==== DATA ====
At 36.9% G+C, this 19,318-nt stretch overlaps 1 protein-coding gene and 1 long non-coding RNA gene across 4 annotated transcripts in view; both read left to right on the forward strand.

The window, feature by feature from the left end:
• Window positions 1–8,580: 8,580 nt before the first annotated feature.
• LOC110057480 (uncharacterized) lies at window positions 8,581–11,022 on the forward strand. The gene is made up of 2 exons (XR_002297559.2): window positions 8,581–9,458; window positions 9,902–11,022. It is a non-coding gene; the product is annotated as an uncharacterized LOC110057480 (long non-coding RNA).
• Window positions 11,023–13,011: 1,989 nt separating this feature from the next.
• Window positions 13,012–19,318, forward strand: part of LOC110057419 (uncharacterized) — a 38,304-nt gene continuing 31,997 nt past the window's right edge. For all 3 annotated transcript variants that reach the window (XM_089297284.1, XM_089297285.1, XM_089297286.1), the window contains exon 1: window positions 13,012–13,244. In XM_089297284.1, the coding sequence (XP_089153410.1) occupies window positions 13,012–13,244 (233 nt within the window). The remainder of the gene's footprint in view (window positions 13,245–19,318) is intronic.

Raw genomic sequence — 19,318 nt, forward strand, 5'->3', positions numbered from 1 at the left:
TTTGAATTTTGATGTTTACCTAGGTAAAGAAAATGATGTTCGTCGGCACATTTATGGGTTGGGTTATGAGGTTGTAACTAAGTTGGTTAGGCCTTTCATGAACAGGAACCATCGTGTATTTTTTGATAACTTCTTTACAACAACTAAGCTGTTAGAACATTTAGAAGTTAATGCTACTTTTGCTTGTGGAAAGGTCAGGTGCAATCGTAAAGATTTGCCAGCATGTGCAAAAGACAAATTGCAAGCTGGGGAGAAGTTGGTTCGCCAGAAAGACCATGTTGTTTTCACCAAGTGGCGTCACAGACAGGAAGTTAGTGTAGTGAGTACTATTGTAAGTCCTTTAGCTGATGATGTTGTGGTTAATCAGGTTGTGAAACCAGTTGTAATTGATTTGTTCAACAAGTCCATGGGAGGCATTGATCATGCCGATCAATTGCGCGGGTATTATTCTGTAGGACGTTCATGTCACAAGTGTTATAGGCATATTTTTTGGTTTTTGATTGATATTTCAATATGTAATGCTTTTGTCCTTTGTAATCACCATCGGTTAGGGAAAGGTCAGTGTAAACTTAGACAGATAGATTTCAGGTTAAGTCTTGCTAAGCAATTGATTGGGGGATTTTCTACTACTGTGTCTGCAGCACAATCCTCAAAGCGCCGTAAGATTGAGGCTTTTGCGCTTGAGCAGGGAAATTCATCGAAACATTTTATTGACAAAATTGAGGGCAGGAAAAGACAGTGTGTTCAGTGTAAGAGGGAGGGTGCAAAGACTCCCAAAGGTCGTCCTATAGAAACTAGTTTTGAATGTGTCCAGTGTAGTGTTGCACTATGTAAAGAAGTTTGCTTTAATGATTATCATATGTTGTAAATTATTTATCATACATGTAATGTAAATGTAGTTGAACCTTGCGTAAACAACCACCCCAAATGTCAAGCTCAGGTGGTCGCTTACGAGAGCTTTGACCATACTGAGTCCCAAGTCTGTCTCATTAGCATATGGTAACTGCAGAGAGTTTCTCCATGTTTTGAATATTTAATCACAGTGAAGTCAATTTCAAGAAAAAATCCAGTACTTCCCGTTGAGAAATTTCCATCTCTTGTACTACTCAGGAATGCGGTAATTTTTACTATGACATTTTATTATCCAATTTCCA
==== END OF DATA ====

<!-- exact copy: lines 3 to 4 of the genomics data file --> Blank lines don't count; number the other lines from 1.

• Window positions 1–8,580: 8,580 nt before the first annotated feature.
• LOC110057480 (uncharacterized) lies at window positions 8,581–11,022 on the forward strand. The gene is made up of 2 exons (XR_002297559.2): window positions 8,581–9,458; window positions 9,902–11,022. It is a non-coding gene; the product is annotated as an uncharacterized LOC110057480 (long non-coding RNA).